Asbestos Litigation Skyrockets South Carolina Near Top of “Judicial Hellholes” Ranks

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The court’s case consolidation results in No. 4 ranking

One judge in South Carolina is putting the state’s civil justice system on the map for all the wrong reasons.

The American Tort Reform Foundation (ATRF) added South Carolina’s asbestos litigation to its “Judicial Hellholes” “Watch List” last year, but problems persisted and this year it skyrocketed to the No. 4 spot

Judicial Hellholes are deemed the most unjust local courts and state civil justice systems in the country. The 2020 report ranks nine Judicial Hellholes while shining a light on lawsuit abuse and its effects.

The high ranking is due almost exclusively to Judge Jean Toal’s handling of the state’s asbestos litigation. Judge Toal, a retired Chief Justice of the state Supreme Court, has shown a concerning pattern of allowing abuse of the discovery procedure, unwarranted penalties during trials and low standards for expert evidence. In several cases, she has overturned or substantially modified jury verdicts she didn’t agree with and inappropriately consolidated substantially different cases into one trial. 

“Judge Toal has built a record of broad rulings, favoring those who file lawsuits, while imposing severe and unwarranted penalties on those being sued in almost every case she hears,” American Tort Reform Association (ATRA) President Tiger Joyce said.

In 2015, she was forced to retire as Chief Justice of the state Supreme Court due to the state’s mandatory retirement age of 72. Then in 2017, the new Supreme Court Chief Justice, Donald W. Beatty, appointed the retired Chief Justice to oversee all of the state’s asbestos litigation. 

In March 2020, Judge Toal consolidated two cases of individuals claiming they developed cancer as a result of asbestos exposure from using Johnson & Johnson baby powder. However, the facts and claims in the two cases were significantly different.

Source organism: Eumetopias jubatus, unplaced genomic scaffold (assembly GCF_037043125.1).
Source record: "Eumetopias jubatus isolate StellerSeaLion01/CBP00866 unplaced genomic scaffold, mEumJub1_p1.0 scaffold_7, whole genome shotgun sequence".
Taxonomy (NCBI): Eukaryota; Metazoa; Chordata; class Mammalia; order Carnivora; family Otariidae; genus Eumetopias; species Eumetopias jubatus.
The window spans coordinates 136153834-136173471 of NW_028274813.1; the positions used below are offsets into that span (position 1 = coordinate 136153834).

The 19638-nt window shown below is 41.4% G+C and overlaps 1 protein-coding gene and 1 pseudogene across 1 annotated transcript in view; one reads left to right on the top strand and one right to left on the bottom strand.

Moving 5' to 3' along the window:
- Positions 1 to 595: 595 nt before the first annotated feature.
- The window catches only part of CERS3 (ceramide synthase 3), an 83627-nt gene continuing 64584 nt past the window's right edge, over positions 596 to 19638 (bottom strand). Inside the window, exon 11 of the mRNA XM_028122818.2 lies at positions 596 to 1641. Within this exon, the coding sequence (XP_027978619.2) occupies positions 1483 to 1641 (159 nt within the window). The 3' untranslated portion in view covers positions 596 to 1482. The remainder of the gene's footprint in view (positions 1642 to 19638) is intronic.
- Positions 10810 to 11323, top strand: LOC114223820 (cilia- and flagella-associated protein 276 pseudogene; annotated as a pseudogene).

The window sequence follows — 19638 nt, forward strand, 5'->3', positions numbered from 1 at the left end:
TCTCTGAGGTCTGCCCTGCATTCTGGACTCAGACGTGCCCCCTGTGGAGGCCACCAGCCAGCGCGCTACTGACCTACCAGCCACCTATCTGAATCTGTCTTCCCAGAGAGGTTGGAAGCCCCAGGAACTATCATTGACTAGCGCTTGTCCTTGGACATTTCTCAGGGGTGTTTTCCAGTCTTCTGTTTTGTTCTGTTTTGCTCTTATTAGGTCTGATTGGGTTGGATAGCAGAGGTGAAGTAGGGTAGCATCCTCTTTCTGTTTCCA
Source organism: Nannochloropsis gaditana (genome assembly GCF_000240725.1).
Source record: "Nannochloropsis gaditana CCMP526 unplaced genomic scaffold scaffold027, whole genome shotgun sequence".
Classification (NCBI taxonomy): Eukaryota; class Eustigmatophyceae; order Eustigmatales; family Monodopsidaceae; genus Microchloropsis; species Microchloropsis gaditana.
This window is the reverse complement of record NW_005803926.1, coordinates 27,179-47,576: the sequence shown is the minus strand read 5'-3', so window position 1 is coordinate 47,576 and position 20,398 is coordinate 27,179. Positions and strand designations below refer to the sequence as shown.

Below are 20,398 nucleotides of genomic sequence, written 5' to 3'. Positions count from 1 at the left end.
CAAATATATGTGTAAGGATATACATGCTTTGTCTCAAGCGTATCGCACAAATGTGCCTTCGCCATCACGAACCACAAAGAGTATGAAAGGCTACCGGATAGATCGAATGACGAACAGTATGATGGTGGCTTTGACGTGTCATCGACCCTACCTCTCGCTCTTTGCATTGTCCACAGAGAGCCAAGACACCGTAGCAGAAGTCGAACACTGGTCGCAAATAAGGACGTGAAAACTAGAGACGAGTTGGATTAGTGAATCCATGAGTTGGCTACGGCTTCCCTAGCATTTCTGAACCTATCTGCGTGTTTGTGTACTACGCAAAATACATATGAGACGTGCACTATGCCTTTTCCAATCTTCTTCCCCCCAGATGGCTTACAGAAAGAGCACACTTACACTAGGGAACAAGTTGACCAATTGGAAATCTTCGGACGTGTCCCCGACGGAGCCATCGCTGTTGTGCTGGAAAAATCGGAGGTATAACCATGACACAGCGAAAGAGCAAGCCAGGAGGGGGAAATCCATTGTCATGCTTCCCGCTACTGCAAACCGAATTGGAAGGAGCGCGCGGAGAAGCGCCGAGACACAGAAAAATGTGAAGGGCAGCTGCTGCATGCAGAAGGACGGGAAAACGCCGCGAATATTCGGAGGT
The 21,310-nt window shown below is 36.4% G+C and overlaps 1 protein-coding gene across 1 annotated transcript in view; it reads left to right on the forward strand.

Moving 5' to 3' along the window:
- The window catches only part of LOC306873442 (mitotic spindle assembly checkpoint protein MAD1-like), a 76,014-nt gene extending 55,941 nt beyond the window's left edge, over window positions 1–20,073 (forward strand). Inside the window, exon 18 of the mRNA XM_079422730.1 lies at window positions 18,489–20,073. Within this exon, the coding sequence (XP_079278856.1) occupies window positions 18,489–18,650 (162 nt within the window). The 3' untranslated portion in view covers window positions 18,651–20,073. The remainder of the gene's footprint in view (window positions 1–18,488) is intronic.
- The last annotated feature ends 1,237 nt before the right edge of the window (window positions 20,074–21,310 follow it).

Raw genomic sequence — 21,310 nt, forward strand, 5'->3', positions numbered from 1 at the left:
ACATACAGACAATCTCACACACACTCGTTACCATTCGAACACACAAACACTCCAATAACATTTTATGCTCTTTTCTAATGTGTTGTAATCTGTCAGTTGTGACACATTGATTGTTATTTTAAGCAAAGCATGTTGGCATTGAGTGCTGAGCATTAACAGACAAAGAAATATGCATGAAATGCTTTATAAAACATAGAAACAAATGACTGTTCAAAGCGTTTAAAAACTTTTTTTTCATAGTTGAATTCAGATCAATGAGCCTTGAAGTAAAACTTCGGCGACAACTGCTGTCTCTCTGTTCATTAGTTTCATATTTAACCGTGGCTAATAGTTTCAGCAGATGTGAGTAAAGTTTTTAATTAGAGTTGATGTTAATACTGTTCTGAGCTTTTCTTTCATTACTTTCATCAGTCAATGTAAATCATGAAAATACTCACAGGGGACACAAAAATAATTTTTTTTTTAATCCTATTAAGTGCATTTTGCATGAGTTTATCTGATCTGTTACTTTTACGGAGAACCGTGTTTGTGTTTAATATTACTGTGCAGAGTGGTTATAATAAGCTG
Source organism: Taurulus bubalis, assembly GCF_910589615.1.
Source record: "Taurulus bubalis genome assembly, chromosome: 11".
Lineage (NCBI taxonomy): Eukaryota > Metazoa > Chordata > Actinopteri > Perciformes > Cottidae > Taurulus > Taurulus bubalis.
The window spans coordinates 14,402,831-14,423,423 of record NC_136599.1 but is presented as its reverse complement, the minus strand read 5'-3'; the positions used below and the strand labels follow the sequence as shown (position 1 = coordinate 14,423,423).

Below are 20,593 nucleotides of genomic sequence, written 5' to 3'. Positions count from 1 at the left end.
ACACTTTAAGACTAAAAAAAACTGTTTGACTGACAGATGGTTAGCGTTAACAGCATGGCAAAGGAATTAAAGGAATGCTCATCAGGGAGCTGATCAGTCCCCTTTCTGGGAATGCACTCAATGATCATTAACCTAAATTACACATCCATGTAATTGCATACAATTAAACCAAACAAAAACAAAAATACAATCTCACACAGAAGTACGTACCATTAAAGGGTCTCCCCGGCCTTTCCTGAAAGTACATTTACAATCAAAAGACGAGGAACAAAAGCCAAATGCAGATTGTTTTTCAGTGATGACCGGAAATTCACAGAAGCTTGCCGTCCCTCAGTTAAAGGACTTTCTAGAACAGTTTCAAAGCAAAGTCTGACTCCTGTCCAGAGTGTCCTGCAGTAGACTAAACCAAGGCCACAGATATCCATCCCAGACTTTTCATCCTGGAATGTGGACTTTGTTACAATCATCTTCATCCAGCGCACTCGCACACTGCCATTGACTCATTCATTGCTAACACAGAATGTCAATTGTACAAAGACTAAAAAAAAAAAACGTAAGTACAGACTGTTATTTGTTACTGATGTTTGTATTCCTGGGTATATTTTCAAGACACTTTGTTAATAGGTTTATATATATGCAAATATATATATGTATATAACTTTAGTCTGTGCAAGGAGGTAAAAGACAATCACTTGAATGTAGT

One case involved a man, who died at 70 from pleural mesothelioma, a cancer of the lungs often associated with asbestos exposure. He’d also said he worked with asbestos at a facility that manufactured products containing asbestos. The company argued the man’s cancer was more likely to have been caused by his occupational exposure. 

The other case involved a young woman who was diagnosed at the age of 14 with peritoneal mesothelioma that is less strongly associated with asbestos. Studies cited in the case show between 95% and 99% of that type of mesothelioma in women is the result of naturally occurring genetic errors during cell replications. The woman underwent surgery and chemotherapy and is currently cancer-free. 

The case ultimately settled before South Carolina’s Supreme Court could weigh in on the appeal. ATRA filed an amicus brief in the case.

“Since her appointment, Judge Toal has shown over and over again that she, and only she, knows best,” Joyce said.

Judge Toal has a record of overturning or modifying jury verdicts with which she disagrees. In a 2018 trial she directly told a jury that the defendant exposed the plaintiff to asbestos. After hearing the evidence, the jury ultimately sided with the defendant. Months after the verdict, Judge Toal invoked South Carolina’s 13th Juror Doctrine, effectively making herself the 13th juror in the case. This resulted in a hung jury and a mistrial. Judge Toal then ordered a new trial. 

“Judge Toal’s procedurally irregular handling of South Carolina’s asbestos litigation is alarming,” Joyce said. “It brings into question her ability to serve with impartiality and has created a risk of actual bias for those who must defend themselves before her in court.” 

On at least two occasions, Judge Toal increased jury award amounts when she believed the jury did not award enough money to a plaintiff. In one case, she increased an award by more than $1.6 million. In another case, without any explanation, she increased a jury award by $400,000

“If Judge Toal continues to oversee the state’s asbestos docket, trial lawyers and their clients will know they can turn to South Carolina, a Judicial Hellhole, to exploit the troubling and inequitable practices of Judge Toal for a large payout,” Joyce said. “We urge the state of South Carolina to address these issues and return the handling of asbestos cases to individual counties.”

The full 2020-2021 Judicial Hellholes rankings are:

  1. Philadelphia Court of Common Pleas and the Supreme Court of Pennsylvania
  2. New York City
  3. California
  4. South Carolina’s Asbestos Litigation
  5. Louisiana
  6. Georgia
  7. City of St. Louis 
  8. Cook, Madison and St. Clair Counties, Illinois
  9. Minnesota

View the full report at

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